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him to stay in London. He stipulated for leave to spend three months in the year at Torrington, and to appoint a substitute on full salary. One of these substitutes was Increase Mather [q.v.] Howe preached against fanatical notions current in the Protector's court; Cromwell heard with knitted brows, but did not remonstrate. Though occasionally employed in secret despatches, he did not take part in affairs of state, nor seek to advance his own interest. Religious men of all schools found in him a friend at court. Seth Ward, afterwards bishop of Salisbury, was indebted to his good offices, as was Fuller, the church historian.

After Cromwell's death, Howe remained at Whitehall as chaplain to Richard Cromwell. He was present (not as a member) at the Savoy conference in October 1658, when the Westminster confession was re-edited on congregational principles. Soon afterwards he visited Torrington, staying there till the spring of 1659. In the advertisement of his first publication (a sermon before parliament, 1659, no copy known) he is described as 'preacher at Westminster;' he held a lectureship at St. Margaret's. Of Richard Cromwell's ability, as well as of his patriotism, Howe spoke always in high terms, defending him warmly from the charge of weakness. Immediately upon Richard's deposition (May 1659) Howe resumed the charge of Torrington. For alleged sedition in sermons preached there on 30 Sept. and 14 Oct. 1660, he was tried, first before the mayor (14 Nov.), and again at the following spring assize; on neither occasion was there any evidence to sustain the charge. In 1662 he was ejected from Torrington by the operation of the Uniformity Act. Wilkins, afterwards bishop of Chester, wondered at his nonconformity, as he thought him a man of latitude; he answered that his latitude made him a nonconformist. To his own bishop, his old friend Seth Ward (then of Exeter), before whom he was soon cited for private preaching, he specified the requirement of re-ordination as an insuperable bar to his conforming. Of the process against him Ward took no notice. Calamy had heard that in 1665 Howe was imprisoned for two months in the Isle of St. Nicholas, off Plymouth; the story may be doubted. In 1666 he took the oath prescribed by the Five Miles Act, which came into effect 25 March 1666. He was thus free to choose his residence, and being let alone by his bishop (neither Ward nor Sparrow interfered with him) he preached about at the houses of the western gentry, and in 1668 published a volume of his Torrington sermons.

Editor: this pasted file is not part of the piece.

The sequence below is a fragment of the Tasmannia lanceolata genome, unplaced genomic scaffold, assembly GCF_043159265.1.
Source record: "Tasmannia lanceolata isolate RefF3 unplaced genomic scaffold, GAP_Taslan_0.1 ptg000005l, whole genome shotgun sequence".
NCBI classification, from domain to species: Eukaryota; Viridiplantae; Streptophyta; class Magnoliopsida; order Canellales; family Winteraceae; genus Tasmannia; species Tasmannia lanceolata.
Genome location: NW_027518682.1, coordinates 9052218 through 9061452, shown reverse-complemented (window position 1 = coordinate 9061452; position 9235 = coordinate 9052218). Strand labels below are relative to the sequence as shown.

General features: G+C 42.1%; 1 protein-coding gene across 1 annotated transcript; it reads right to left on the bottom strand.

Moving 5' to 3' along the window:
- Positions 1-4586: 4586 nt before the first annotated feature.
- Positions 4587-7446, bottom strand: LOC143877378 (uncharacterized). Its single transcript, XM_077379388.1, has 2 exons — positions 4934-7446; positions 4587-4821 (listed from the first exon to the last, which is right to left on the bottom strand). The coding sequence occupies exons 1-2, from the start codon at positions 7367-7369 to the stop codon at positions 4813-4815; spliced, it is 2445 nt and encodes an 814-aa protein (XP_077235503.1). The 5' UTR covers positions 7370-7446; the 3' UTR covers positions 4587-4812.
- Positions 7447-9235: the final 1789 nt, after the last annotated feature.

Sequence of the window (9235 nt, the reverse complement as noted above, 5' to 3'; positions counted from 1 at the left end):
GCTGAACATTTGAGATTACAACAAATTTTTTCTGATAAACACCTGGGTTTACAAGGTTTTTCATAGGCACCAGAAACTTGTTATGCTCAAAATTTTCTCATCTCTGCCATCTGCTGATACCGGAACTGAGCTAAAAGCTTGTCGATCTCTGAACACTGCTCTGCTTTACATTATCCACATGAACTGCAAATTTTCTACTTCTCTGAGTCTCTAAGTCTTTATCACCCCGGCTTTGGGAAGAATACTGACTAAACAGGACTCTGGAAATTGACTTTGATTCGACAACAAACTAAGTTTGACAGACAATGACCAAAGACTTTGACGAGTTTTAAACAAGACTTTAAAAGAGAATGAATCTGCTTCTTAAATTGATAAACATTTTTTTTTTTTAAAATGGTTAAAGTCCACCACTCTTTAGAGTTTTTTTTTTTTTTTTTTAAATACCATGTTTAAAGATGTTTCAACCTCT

In April 1670 Howe left London for Dublin to become domestic chaplain to John, second viscount Massereene, of Antrim Castle. While in attendance on Lord Massereene at his Dublin residence, he preached at the presbyterian meeting-house in Cooke Street. The date of his arrival in Antrim was at least some weeks prior to his dedicatory letter to John Upton, dated `Antrim, April 12, 1671.' At Antrim he officiated on Sunday afternoons in the parish church, of which the presbyterians had part use, by Lord Massereene's permission. His best known work, 'The Living Temple,' was written at Antrim. He was a member of the Friday conferences known as the 'Antrim meeting,' a precursor of the presbyterian organisation of the north of Ireland. In conjunction with Thomas Gowan [q.v.] he took some part (in 1675) in a training school for presbyterian divines, probably teaching theology. At the end of this year he was called to London to succeed Lazarus Seaman, D.D., in the co-pastorship of the presbyterian congregation in Haberdashers' Hall, Staining Lane, Wood Street, Cheapside. A visit to London ended in his removing thither, by way of Liverpool, in 1676.

Next year a controversy on predestination arose out of the publication (1677) of a tract written by Howe at the instance of Robert Boyle. Theophilus Gale [q.v.] attacked it in the concluding part of his 'Court of the Gentiles.' The criticism was pursued, after Gale's death, by Thomas Danson [q.v.] Howe was defended by Andrew Marvell. His position has been incorrectly described as Arminian. The protestant feeling excited by the so-called 'Popish plot' led in 1680 to a renewed effort for the comprehension of nonconformists. Lloyd, then bishop of St. Asaph, consulted Howe about terms. A strong sermon (11 May 1680) against schism, by Stillingfleet, then dean of St. Paul's, met with a reply from Howe, written, as Stillingfleet owned, 'like a gentleman.' In the same year occurred his expostulation with Tillotson, when, according to Calamy's account, based on Howe's own statement, Tillotson was moved to tears 'as they were travelling along together in his chariot.' The period 1681-5 was one of much anxiety to nonconformists; Howe's hearers were arrested, and his health suffered from an indoor life, it not being safe for him to appear in the streets. In 1681 his colleague Daniel Bull [q.v.] disgraced himself. In 1685 Howe addressed an able letter (anonymous) on the prosecution of nonconformists to Thomas Barlow [q.v.], bishop of Lincoln.

In August 1685 Howe went abroad with Philip, fourth baron Wharton. His journey